Our aging population is impacting all of us. The companies we work for, the communities we live in. individual consumers and businesses. Living longer can be wonderful but it is resulting in expanded needs that our local government, our families and our businesses have difficulty meeting.
This article will touch upon the external and internal forces as well as a few suggestions that can relieve family caregivers now.
The Census Bureau reports that people over age 90 make up 4.7 percent of the 65 and older population. By 2050 they project that the over 90 share will be at least 10 percent of the 65 and older population.
Living longer is great if a person is healthy and can provide for herself or himself. However, as one ages, assistance is often required. That help is frequently provided by or managed by family caregivers. Here is where the paths between work and family caregiving intersect.
Our parents, and most certainly the rest of us, want to age in our homes. This is where the phrase ‘aging in place’ comes from. Less and less people want to move to nursing homes unless they need a tremendous amount of daily nursing care.
Technology—including in-home monitoring systems such as Life Alert, telemedicine, home medical monitoring systems for heart disease, medication management and even inserting GPS technology in a loved one’s shoes—is allowing people to live at home longer and more safely. Combining technology, home improvements for safety and in-home care services, our aging population is able to age in place and almost never have to move to a facility.
Even with help, family caregivers are still involved on a regular basis assisting their parents. The family caregiver may be paying bills and managing their parent’s finances. Mom may get a bit confused at doctor’s appointments so the adult child is accompanying their parents to the doctor.
And often the family caregiver is still working. The caregiver is taking vacation days to accompany the parent to the doctor’s appointment and is often handling care related calls while on the job. This same caregiver is also putting their own physical and mental health at risk due to the stress of dealing with these issues.
This is where the crossroads between work and parental care meet. Large companies attempt to meet this demand through their EAP (Employee Assistance Programs). These programs guide family caregivers to the services they need. A family caregiver still has to be with their parents when certain things need to be done. According to AARP, from a report they compiled in 2011, the impact of lost work by caregivers to business was an estimated $33.6 billion. That is $2,110. per employee.
According to the same AARP report, family caregivers who are age 50+ can lose up to $304,000 in wages over their lifetime. This impacts their social security benefits and ability to invest for a better retirement.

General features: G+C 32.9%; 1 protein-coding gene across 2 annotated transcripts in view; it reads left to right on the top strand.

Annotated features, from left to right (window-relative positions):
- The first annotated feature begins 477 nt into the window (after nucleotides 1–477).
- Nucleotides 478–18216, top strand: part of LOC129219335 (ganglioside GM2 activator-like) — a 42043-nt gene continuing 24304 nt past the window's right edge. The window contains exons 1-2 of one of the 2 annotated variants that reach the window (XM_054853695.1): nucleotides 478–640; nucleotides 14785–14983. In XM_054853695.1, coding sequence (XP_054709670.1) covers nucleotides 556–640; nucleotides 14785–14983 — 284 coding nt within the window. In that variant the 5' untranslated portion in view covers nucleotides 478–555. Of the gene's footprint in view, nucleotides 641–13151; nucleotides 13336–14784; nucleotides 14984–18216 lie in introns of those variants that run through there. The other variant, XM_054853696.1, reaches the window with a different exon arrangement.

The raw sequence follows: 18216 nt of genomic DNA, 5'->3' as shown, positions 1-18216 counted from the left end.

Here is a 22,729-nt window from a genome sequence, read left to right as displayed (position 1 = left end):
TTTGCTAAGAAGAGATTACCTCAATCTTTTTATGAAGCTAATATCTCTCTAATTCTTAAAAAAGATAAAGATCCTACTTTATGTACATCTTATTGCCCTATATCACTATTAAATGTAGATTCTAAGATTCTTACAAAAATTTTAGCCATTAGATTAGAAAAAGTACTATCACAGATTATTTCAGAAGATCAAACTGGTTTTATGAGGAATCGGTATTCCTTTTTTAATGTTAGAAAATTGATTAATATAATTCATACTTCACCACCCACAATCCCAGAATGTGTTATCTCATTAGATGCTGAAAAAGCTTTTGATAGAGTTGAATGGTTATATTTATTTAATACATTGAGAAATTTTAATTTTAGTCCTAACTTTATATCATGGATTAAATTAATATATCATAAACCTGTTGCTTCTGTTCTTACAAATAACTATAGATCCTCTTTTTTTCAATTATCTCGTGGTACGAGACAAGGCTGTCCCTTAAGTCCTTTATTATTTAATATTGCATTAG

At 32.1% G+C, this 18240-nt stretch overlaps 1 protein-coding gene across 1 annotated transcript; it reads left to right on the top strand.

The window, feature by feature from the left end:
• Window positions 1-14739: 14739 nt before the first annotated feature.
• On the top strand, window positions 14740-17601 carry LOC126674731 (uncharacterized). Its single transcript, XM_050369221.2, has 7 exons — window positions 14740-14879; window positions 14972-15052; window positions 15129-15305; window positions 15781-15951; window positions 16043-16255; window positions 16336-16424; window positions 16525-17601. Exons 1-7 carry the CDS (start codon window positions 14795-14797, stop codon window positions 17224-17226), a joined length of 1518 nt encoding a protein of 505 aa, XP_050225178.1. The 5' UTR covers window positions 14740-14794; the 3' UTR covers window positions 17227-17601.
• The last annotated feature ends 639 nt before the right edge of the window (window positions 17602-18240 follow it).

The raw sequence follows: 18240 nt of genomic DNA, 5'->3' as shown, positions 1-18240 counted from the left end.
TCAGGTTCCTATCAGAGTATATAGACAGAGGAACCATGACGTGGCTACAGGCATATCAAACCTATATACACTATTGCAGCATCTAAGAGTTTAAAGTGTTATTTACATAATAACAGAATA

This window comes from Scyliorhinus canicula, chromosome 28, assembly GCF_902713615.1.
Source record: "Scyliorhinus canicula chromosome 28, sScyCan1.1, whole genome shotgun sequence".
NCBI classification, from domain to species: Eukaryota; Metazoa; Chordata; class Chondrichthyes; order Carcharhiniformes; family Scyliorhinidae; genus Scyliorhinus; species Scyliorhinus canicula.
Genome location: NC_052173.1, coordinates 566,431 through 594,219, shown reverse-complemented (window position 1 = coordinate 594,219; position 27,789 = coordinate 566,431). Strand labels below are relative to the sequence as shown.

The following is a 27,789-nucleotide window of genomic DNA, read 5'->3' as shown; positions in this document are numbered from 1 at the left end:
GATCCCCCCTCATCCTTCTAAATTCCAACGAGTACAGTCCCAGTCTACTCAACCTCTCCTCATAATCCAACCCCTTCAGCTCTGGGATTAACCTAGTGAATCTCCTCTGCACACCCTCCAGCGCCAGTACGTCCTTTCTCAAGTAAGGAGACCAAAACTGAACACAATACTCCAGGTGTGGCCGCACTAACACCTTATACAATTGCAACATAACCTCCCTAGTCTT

So, what can be done? It’s complicated. People need to save more so they can provide for a longer life. When people are younger they need to think about living a healthier life style so they have a greater shot at aging more easily. Companies may consider allowing people to work longer so they can save more for retirement, provide more education about local aging services for their employees and encourage employees to purchase long term care insurance helping to secure their future needs. It’s a long list and this is barely scratching the surface.
As the owner of a prominent home care agency, I can make a number of suggestions about how to move forward when in home care is needed:
- If you have siblings, schedule a meeting and get everyone on board so you have a united front when approaching your parents.
- Create a list of everything that needs to be handled.
- Let everyone be tasked are best at.
- Agree to hire an in-home care agency:
- Your parent may not be happy but explain that everyone’s job is being impacted.
- Tell them that this is only for a while and that you are doing this to help you and your siblings.
I suggest using the following criteria for selecting an in-home agency:
- Make sure they have a valid license issued by the Division of Consumer Affairs.
- Ask if the agency provides an in-home assessment before starting.
- Ask if the agency does local, state and federal background checks on their employees.
- Ensure that the aides are the agency’s direct employees and not contracted workers.
- Ensure the aides are Certified Home Health Aides.
- Make sure they have worker’s compensation insurance and liability insurance.
- Ask how they monitor payroll and attendance.
- Ask how often the nurse visits. It should be every 60 days.
The consideration of elder care is immediate when someone must contemplate caring for a loved one. It also needs to be considered when a person is thinking about their own future. Retirement planning can offer the promise of time to pursue a desire—that raising a family and work did not allow—so you should be planning for your own elder care needs.
If you would like further information, please contact Eydie Shapiro at Comfort Keepers. Our number is (201) 340-2238 or send an email to email@example.com. Our website is Secaucus-804.comfortkeepers.com